A:

Insurance companies could be an attractive addition to an investment portfolio offering a good balance of capital appreciation and dividends. Similar to other financial services firms, valuing insurance companies poses difficulties to analysts due to small capital expenditures and depreciation that have little effect on insurers' profitability. Additionally, insurance companies do not have standard working capital accounts such as inventories and accounts receivable and payable, making relative valuation multiples based on capital useless. For these reasons, analysts focus on equity multiples, one of which is the price to earnings (P/E) ratio. In April 2015, the average trailing 12 months P/E ratio for the insurance companies with positive earnings is approximately 20.6.

The P/E ratio is calculated as current market price divided by the earnings per share (EPS). There are different variations of this ratio depending on which EPS are used in the denominator. Forward P/E ratio is calculated based on expected EPS in the next 12 months. The TTM P/E ratio is based on earnings for the most recent four quarters. The P/E ratio for insurance companies depends on the expected earnings growth, risk, payout and profitability of the insurer.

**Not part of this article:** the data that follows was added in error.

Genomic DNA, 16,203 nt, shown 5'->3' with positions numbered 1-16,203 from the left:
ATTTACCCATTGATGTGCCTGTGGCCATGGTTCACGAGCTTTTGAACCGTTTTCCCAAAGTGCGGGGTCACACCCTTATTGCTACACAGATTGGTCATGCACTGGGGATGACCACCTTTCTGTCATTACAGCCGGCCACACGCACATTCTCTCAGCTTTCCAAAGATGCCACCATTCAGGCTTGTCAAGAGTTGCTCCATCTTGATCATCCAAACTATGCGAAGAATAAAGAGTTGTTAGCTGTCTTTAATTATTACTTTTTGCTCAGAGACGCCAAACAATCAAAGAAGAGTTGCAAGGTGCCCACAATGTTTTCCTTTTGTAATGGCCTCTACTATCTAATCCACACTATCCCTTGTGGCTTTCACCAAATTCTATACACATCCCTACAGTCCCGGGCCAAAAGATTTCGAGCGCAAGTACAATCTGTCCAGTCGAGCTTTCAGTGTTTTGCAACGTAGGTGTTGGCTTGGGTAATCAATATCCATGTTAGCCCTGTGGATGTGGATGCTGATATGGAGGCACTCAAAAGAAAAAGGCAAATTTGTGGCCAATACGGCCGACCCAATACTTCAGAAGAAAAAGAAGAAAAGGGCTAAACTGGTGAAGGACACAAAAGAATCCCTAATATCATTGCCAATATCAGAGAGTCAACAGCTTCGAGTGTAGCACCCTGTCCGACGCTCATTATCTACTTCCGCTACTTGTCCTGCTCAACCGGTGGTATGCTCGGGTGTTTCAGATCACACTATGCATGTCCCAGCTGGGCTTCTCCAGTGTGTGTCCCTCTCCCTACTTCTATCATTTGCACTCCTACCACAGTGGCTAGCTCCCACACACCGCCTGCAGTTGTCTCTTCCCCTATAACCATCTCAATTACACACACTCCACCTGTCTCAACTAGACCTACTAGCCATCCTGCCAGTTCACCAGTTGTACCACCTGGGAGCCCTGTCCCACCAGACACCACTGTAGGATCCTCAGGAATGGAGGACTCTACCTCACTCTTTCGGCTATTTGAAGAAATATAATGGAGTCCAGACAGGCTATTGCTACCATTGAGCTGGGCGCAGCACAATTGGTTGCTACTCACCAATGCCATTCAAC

The insurance industry is divided into a wide variety of categories including property and casualty, surety and title, accident, and health and life insurance. Each type of business commands its own P/E ratio since there are differences in risk profile and expected earnings growth.

The average P/E ratio should be used with caution since large outliers can greatly influence it by the average. Analysts ordinarily supplement the average P/E ratio with the median P/E ratio, which is 12.5 in April 2015. The large difference between the average and the medium is due to a few companies that have very large P/E ratios that skew the average statistic.

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